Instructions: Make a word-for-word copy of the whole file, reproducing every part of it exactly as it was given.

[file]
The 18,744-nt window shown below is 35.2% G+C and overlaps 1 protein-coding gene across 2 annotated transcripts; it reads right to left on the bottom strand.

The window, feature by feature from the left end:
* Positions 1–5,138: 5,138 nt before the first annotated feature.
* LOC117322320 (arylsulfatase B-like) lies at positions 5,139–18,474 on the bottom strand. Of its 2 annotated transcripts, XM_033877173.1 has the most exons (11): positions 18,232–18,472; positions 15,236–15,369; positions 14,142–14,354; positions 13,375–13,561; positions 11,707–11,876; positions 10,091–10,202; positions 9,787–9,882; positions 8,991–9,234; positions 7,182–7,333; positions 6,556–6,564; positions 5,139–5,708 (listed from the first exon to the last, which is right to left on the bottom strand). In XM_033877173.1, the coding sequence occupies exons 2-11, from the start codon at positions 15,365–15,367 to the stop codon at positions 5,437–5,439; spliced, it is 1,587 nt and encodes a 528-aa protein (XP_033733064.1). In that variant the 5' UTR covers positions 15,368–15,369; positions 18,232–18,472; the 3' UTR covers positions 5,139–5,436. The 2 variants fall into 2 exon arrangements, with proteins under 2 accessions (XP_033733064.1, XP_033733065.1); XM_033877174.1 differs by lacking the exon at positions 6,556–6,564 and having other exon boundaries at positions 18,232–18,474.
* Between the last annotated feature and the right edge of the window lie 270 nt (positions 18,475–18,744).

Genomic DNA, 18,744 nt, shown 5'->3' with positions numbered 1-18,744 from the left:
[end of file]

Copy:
The 18,744-nt window shown below is 35.2% G+C and overlaps 1 protein-coding gene across 2 annotated transcripts; it reads right to left on the bottom strand.

The window, feature by feature from the left end:
* Positions 1–5,138: 5,138 nt before the first annotated feature.
* LOC117322320 (arylsulfatase B-like) lies at positions 5,139–18,474 on the bottom strand. Of its 2 annotated transcripts, XM_033877173.1 has the most exons (11): positions 18,232–18,472; positions 15,236–15,369; positions 14,142–14,354; positions 13,375–13,561; positions 11,707–11,876; positions 10,091–10,202; positions 9,787–9,882; positions 8,991–9,234; positions 7,182–7,333; positions 6,556–6,564; positions 5,139–5,708 (listed from the first exon to the last, which is right to left on the bottom strand). In XM_033877173.1, the coding sequence occupies exons 2-11, from the start codon at positions 15,365–15,367 to the stop codon at positions 5,437–5,439; spliced, it is 1,587 nt and encodes a 528-aa protein (XP_033733064.1). In that variant the 5' UTR covers positions 15,368–15,369; positions 18,232–18,472; the 3' UTR covers positions 5,139–5,436. The 2 variants fall into 2 exon arrangements, with proteins under 2 accessions (XP_033733064.1, XP_033733065.1); XM_033877174.1 differs by lacking the exon at positions 6,556–6,564 and having other exon boundaries at positions 18,232–18,474.
* Between the last annotated feature and the right edge of the window lie 270 nt (positions 18,475–18,744).

Genomic DNA, 18,744 nt, shown 5'->3' with positions numbered 1-18,744 from the left: